The other day I started reading a little article about youth athletes and the number of travel teams, sports leagues, and other things that we have these days for exposing youngsters to the world of athletic competition. There is no doubt about the growth of these leagues in nearly every sport and it seems that the population continues to grow more and more every season.
As a strength coach I’ve been fortunate to work with a great deal of pro level athletes, but I’ve also trained a great deal of youngsters as well over the years. Because of the training experience with the youngsters I want to talk about a possible problem with a great deal of America’s approach to sports, at least to a certain degree.
Sports Done Backwards?
You see there have been many occasions when mom or dad has come to me wanting me to implement some “speed training” for either “little Jane” or to get “Jr.” ready for the upcoming football season. The thing is that whenever mom or dad ask me to work on their “speed” they are also shocked that I am always making their kids hammer out a great deal of push ups. planks, and squats during the training.
You see what they fail to realize, which I always end up explaining to mom and dad, is that in order for “Jr.” and “little Jane” to build speed they first must have a baseline of strength. Without strength the skinny kid can’t even control his or her body and with the very noticeable lack of muscle mass a sudden cut or change of direction on the playing field, or court will cause them to come crashing down like a house of Maverick casino playing cards! Strength training is essential for speed development, but it is especially important to keep these kids injury free.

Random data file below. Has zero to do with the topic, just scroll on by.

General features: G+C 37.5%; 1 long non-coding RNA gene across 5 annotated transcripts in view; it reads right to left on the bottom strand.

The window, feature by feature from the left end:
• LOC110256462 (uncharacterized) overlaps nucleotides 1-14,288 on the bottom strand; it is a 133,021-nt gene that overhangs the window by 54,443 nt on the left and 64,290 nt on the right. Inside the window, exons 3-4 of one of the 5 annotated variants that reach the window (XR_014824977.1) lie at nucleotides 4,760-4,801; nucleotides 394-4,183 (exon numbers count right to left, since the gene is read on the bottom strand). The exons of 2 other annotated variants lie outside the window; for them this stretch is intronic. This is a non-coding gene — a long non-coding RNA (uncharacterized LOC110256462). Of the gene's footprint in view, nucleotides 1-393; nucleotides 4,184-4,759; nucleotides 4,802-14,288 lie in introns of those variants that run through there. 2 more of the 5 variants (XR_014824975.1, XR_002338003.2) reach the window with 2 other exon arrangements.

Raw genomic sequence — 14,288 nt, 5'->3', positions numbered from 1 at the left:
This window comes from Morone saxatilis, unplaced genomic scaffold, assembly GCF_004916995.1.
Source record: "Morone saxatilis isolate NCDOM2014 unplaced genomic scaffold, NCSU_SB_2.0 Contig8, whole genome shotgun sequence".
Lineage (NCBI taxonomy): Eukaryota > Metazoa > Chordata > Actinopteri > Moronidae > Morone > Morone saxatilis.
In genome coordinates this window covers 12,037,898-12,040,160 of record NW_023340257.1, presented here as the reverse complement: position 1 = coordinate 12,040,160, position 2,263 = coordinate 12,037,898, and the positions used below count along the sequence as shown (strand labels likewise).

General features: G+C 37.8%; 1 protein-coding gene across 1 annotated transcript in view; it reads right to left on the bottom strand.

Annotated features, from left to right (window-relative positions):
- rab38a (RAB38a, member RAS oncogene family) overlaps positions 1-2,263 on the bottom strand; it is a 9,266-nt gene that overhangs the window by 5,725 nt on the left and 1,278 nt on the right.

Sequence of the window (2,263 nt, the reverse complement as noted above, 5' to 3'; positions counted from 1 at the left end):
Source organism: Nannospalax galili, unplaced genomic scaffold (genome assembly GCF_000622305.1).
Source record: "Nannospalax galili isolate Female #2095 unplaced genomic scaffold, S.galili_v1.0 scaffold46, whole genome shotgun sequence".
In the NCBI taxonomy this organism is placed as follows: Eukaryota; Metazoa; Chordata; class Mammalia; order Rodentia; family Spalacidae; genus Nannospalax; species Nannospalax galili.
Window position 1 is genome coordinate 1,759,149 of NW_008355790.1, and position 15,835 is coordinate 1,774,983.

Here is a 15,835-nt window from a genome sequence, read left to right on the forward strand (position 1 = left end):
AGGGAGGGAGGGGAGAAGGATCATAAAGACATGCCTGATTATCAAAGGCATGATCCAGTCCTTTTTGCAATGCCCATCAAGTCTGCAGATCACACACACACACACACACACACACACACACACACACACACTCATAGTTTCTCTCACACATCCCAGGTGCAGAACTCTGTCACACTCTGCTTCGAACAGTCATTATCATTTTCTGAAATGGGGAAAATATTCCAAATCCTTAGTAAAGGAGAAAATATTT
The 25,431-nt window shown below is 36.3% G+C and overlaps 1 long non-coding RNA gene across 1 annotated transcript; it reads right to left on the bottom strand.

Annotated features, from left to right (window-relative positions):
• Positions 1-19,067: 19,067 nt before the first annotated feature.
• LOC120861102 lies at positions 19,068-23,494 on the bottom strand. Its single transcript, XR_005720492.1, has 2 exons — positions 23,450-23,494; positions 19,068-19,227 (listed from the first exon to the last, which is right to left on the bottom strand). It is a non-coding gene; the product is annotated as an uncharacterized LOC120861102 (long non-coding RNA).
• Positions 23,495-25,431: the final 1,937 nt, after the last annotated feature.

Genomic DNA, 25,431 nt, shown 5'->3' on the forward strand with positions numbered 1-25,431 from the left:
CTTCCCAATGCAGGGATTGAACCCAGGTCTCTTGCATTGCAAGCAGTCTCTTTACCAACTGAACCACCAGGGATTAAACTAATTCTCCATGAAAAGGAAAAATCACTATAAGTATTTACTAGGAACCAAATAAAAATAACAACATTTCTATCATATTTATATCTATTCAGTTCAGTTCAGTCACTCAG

So what do I mean about sports done backwards? Well, we do have our share of training leagues and some sports complexes around for athletic development, but back in the day countries like Russia would actually have schools that were designed specifically for grooming Olympians. These kids didn’t have Playstation 3’s and were total badasses. These sports schools were at the center of a system known as Physical Culture in which the goal is fitness and strength training for performance. So to partly answer the question I think we lack emphasis on the development of a necessary physical nature.
To take a peak at history most of these sports schools originated under the U.S.S.R and were intense and at times were controversial due to allegations of abuse. However when the U.S.S.R broke up many of these schools went through some very tough times, but many post Soviet Union schools have survived the test of time and because of this other Physical Training Clubs popped up in addition to the original clubs.
Today robust economical environments as seen in Singapore have also developed some similar schools. The thing is that these schools are designed as a “Physical Culture” to teach young kids/athletes how to master their bodies for sports and fitness. Strength and conditioning is taught as a skill in and of itself within these schools. These kids don’t appear to be soft either my friend.